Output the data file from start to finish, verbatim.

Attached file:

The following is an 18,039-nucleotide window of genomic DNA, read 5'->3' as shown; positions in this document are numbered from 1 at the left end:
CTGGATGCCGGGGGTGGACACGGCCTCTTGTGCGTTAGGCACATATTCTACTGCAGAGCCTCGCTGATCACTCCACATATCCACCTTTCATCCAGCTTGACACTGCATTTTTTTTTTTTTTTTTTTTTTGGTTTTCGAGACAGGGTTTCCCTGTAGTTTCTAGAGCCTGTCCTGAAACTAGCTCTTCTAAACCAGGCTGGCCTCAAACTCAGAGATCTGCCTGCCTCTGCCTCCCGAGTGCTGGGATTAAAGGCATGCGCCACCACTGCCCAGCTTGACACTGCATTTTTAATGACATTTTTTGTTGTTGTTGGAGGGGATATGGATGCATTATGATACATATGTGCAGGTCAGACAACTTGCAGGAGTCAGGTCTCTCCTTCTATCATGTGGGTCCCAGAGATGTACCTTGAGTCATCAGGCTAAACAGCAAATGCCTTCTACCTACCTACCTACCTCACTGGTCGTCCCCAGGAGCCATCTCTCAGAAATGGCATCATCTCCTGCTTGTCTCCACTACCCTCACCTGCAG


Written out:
The following is an 18,039-nucleotide window of genomic DNA, read 5'->3' as shown; positions in this document are numbered from 1 at the left end:
CTGGATGCCGGGGGTGGACACGGCCTCTTGTGCGTTAGGCACATATTCTACTGCAGAGCCTCGCTGATCACTCCACATATCCACCTTTCATCCAGCTTGACACTGCATTTTTTTTTTTTTTTTTTTTTTGGTTTTCGAGACAGGGTTTCCCTGTAGTTTCTAGAGCCTGTCCTGAAACTAGCTCTTCTAAACCAGGCTGGCCTCAAACTCAGAGATCTGCCTGCCTCTGCCTCCCGAGTGCTGGGATTAAAGGCATGCGCCACCACTGCCCAGCTTGACACTGCATTTTTAATGACATTTTTTGTTGTTGTTGGAGGGGATATGGATGCATTATGATACATATGTGCAGGTCAGACAACTTGCAGGAGTCAGGTCTCTCCTTCTATCATGTGGGTCCCAGAGATGTACCTTGAGTCATCAGGCTAAACAGCAAATGCCTTCTACCTACCTACCTACCTCACTGGTCGTCCCCAGGAGCCATCTCTCAGAAATGGCATCATCTCCTGCTTGTCTCCACTACCCTCACCTGCAG